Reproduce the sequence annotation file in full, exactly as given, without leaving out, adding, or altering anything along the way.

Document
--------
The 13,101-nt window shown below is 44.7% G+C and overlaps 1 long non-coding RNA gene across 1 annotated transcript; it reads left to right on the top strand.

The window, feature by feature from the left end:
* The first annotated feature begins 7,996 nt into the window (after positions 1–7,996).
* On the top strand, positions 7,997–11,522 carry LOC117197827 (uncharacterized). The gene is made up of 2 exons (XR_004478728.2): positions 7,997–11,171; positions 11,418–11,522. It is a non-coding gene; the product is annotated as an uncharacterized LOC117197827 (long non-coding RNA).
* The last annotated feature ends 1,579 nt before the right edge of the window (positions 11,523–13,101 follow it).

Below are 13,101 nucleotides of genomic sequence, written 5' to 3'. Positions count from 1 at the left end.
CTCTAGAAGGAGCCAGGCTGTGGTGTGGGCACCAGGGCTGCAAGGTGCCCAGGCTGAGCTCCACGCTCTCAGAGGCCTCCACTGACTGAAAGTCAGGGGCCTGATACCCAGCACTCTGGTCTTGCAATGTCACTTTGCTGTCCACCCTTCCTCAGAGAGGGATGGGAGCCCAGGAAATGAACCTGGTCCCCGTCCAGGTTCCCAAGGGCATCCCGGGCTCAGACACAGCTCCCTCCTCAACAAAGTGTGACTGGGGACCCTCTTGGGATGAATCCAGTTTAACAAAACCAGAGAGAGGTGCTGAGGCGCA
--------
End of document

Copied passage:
The 13,101-nt window shown below is 44.7% G+C and overlaps 1 long non-coding RNA gene across 1 annotated transcript; it reads left to right on the top strand.

The window, feature by feature from the left end:
* The first annotated feature begins 7,996 nt into the window (after positions 1–7,996).
* On the top strand, positions 7,997–11,522 carry LOC117197827 (uncharacterized). The gene is made up of 2 exons (XR_004478728.2): positions 7,997–11,171; positions 11,418–11,522. It is a non-coding gene; the product is annotated as an uncharacterized LOC117197827 (long non-coding RNA).
* The last annotated feature ends 1,579 nt before the right edge of the window (positions 11,523–13,101 follow it).

Below are 13,101 nucleotides of genomic sequence, written 5' to 3'. Positions count from 1 at the left end.
CTCTAGAAGGAGCCAGGCTGTGGTGTGGGCACCAGGGCTGCAAGGTGCCCAGGCTGAGCTCCACGCTCTCAGAGGCCTCCACTGACTGAAAGTCAGGGGCCTGATACCCAGCACTCTGGTCTTGCAATGTCACTTTGCTGTCCACCCTTCCTCAGAGAGGGATGGGAGCCCAGGAAATGAACCTGGTCCCCGTCCAGGTTCCCAAGGGCATCCCGGGCTCAGACACAGCTCCCTCCTCAACAAAGTGTGACTGGGGACCCTCTTGGGATGAATCCAGTTTAACAAAACCAGAGAGAGGTGCTGAGGCGCA